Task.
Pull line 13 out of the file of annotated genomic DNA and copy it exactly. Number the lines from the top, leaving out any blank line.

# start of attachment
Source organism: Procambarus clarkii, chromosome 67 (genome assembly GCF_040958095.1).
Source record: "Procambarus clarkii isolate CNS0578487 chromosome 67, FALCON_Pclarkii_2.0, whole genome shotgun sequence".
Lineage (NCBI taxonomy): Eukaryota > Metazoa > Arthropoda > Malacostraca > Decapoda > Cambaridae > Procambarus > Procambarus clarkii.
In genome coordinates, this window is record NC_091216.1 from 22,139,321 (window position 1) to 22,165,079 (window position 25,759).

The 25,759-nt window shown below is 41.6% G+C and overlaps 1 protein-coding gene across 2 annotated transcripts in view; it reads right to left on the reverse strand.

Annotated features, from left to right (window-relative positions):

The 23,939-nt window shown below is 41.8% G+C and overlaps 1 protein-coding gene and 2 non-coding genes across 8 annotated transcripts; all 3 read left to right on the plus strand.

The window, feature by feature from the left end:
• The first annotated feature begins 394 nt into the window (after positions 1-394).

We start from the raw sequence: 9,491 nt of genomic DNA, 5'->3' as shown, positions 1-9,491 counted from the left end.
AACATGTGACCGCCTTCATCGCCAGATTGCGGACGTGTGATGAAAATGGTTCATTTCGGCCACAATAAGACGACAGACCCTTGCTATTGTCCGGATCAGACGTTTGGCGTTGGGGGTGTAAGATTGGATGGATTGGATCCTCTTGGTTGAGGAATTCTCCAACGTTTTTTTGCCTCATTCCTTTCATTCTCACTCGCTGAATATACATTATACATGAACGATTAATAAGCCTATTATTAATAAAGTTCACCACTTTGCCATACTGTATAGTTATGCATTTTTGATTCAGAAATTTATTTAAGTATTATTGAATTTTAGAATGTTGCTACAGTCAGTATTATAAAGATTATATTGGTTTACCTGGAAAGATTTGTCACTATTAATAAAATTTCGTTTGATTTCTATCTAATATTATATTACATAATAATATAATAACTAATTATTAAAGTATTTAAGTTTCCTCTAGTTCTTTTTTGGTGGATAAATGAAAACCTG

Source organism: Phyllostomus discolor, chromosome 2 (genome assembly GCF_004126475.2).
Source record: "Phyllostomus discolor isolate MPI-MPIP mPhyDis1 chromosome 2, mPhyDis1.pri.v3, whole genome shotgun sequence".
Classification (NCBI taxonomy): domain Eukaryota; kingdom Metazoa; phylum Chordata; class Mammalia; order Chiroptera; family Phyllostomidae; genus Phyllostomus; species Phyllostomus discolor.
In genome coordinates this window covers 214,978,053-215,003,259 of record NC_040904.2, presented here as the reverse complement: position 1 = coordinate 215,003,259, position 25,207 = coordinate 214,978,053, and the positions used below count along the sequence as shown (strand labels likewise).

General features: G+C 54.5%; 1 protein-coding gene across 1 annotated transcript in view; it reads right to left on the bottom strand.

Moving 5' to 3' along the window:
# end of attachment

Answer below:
Source record: "Phyllostomus discolor isolate MPI-MPIP mPhyDis1 chromosome 2, mPhyDis1.pri.v3, whole genome shotgun sequence".